Jesus’ death connects us to him and to each other. This principle is so important that the Apostle Paul makes a stink about the saints in Corinth’s practice of communion. Actually, he doesn’t make a sink. He points out that their practice stunk.

In the following directives, I have no praise for you, for your meetings do more harm than good. In the first place, I hear that when you come together as a church, there are divisions among you, and to some extent, I believe it. No doubt there have to be differences among you to show which of you have God’s approval. So then, when you come together, it is not the Lord’s Supper you eat, for when you are eating, some of you go ahead with your own private suppers. As a result, one person remains hungry and another gets drunk. Don’t you have homes to eat and drink in? Or do you despise the church of God by humiliating those who have nothing? What shall I say to you? Shall I praise you? Certainly not in this matter!

These are the specific practices that Paul was sniffing and pointing out:

1. Not patiently waiting for some to arrive, “you go ahead with your own private suppers.”

I can relate to this. It is usually the same person or the same family that always keeps others waiting. This can be frustrating. At EFCC, we wouldn’t hold up a service or our communion, which is usually at the end of the service, because someone we were expecting to be there didn’t show up that day.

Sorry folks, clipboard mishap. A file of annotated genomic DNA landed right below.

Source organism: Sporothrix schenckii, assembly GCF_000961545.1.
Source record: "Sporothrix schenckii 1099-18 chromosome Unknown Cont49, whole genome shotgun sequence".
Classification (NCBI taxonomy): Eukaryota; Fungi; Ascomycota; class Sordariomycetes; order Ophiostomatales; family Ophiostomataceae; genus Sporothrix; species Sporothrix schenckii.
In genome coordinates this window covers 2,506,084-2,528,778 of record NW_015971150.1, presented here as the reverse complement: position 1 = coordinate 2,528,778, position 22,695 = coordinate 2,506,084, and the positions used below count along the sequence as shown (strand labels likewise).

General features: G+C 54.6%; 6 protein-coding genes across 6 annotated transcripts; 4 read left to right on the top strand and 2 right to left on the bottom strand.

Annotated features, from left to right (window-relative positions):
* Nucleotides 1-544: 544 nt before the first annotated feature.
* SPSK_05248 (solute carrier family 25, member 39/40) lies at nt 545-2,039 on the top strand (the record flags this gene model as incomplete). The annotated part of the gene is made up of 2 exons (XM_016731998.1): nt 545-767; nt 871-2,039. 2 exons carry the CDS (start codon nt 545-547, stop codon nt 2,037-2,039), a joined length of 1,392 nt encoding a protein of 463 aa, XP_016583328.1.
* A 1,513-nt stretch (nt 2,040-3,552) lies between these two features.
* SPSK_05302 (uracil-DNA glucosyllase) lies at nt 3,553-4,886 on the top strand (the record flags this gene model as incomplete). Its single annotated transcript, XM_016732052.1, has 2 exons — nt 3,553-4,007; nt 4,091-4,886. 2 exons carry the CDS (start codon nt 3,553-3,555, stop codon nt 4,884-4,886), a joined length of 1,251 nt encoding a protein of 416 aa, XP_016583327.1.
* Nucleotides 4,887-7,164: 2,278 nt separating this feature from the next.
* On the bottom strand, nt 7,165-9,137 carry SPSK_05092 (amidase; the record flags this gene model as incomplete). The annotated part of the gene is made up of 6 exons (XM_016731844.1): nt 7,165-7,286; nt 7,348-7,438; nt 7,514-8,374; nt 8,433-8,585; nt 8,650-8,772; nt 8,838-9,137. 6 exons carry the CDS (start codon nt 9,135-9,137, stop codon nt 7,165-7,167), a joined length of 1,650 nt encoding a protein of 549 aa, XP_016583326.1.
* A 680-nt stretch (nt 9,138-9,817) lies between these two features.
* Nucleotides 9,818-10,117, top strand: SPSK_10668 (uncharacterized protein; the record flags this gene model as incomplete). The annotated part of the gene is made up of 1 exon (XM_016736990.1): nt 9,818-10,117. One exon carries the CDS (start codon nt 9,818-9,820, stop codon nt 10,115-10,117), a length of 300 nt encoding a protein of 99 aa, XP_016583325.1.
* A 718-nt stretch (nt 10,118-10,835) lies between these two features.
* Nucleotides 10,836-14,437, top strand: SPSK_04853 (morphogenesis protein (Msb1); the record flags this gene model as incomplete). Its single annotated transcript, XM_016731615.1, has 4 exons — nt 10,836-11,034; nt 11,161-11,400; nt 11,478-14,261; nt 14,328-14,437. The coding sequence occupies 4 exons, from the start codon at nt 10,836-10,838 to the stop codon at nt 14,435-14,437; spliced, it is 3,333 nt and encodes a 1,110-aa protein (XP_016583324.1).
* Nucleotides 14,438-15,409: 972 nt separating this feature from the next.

2. Some were left out, “one person remains hungry.”

Our practice of communion isn’t at lunch or dinner. I’ve often wondered what a person had to do to get seconds of communion. It is separate from our regular meals, “Don’t you have homes to eat and drink in?” We separate it today so it will be a special time of focusing on Jesus and not our stomach, not ourselves.

3. Getting drunk, “and another gets drunk.”

There has been a debate about whether the cup Jesus said was his blood was a cup of wine, a fermented drink or a cup of juice. Some argue that the bread of Passover was unfermented (without yeast) and therefore the drink would have been the same. The point is arguable and I don’t see us learning for sure until we are in Jesus’ presence. What is clear is that getting drunk takes the focus off of Jesus and is at minimum a distraction from the meaning of the Lord’s table, and probably so much worse than that and a big part of why they were doing more harm than good.

4. Not providing for those that couldn’t afford to bring food, “humiliating those who have nothing.”

“They’re late and they won’t bring anything anyway, let’s just get started.” I can hear myself saying that in many modern settings. But Paul says that the church is to be connected and because of Jesus’ sacrifice we care for, wait for, and honor one another. Ask God to help that be our personal and corporate practice at Emmanuel Faith. And if you notice ways that it is not, speak up and change something.

John Riley

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